Teacher Prep Programs Named Among the Best in the Nation

Southeastern’s undergraduate and graduate elementary teacher preparation programs have been named among the top in the country by the National Council on Teacher Quality (NCTQ), a nonpartisan, not-for-profit research and policy organization, for strong training in classroom management strategies and high-quality clinical practice experiences.

NCTQ recently released its 2020 Teacher Prep Review: Clinical Practice and Classroom Management, which finds encouraging progress in teacher preparation programs’ adoption of evidence-based classroom management strategies that are universally effective, regardless of student age or the subject being taught. For the first time since NCTQ began publishing ratings in the 2013 Teacher Prep Review, half of the nearly 1,000 traditional elementary teacher preparation programs evaluated earn an “A” or “B” grade, up nearly 30 percent from seven years ago.

Southeastern’s programs stand out as among only 17 elementary programs in the country that earn an “A” in both clinical practice and classroom management and serve as a model of excellence for others.

“We’re delighted the National Council for Teacher Quality recognizes the hard work College of Education faculty and school partners have devoted to making sure our teacher candidates are prepared for the classroom,” said College of Education Dean Paula Summers Calderon. “We take pride in ensuring our teacher candidates have the knowledge, skills, and professional dispositions to deliver quality instruction in any school district in the country.”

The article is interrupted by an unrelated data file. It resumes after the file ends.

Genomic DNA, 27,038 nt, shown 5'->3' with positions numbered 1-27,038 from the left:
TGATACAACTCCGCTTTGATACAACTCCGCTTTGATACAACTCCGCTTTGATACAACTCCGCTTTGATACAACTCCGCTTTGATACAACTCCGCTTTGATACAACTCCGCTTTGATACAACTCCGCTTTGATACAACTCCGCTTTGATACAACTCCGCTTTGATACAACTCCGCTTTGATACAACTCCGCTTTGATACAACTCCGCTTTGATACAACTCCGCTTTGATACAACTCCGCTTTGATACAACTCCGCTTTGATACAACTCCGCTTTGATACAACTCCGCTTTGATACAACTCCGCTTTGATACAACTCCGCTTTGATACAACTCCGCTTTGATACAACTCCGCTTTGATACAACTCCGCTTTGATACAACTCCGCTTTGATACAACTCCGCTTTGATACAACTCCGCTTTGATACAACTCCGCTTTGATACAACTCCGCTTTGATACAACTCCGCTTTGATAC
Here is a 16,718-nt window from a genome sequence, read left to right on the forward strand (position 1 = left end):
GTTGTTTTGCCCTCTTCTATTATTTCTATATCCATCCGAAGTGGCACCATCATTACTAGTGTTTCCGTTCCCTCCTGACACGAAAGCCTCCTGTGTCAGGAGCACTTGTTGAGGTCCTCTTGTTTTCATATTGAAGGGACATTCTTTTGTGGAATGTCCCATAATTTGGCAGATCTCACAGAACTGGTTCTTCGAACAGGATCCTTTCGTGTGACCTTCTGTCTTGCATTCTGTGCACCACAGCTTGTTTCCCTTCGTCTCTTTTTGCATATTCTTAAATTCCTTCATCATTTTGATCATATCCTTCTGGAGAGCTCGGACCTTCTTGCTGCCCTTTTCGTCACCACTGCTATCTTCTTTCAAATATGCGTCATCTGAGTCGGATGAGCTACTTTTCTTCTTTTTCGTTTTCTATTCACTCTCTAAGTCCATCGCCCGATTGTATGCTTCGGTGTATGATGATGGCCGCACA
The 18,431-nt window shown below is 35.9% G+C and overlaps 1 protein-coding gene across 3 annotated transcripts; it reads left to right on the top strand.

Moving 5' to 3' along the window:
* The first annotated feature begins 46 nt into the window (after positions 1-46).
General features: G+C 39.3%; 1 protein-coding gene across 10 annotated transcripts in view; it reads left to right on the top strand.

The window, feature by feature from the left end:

Southeastern’s program was recognized for its strong clinical experience requirements.

The evidence for the importance of high-quality clinical experience is undeniable. A National Research Council report said that clinical practice experience is one of three “aspects of preparation that have the highest potential for effects on outcomes for students,” and recent research has found that having a high-quality clinical practice experience can mean a first-year teacher starts out as effective as a typical teacher in their third year.

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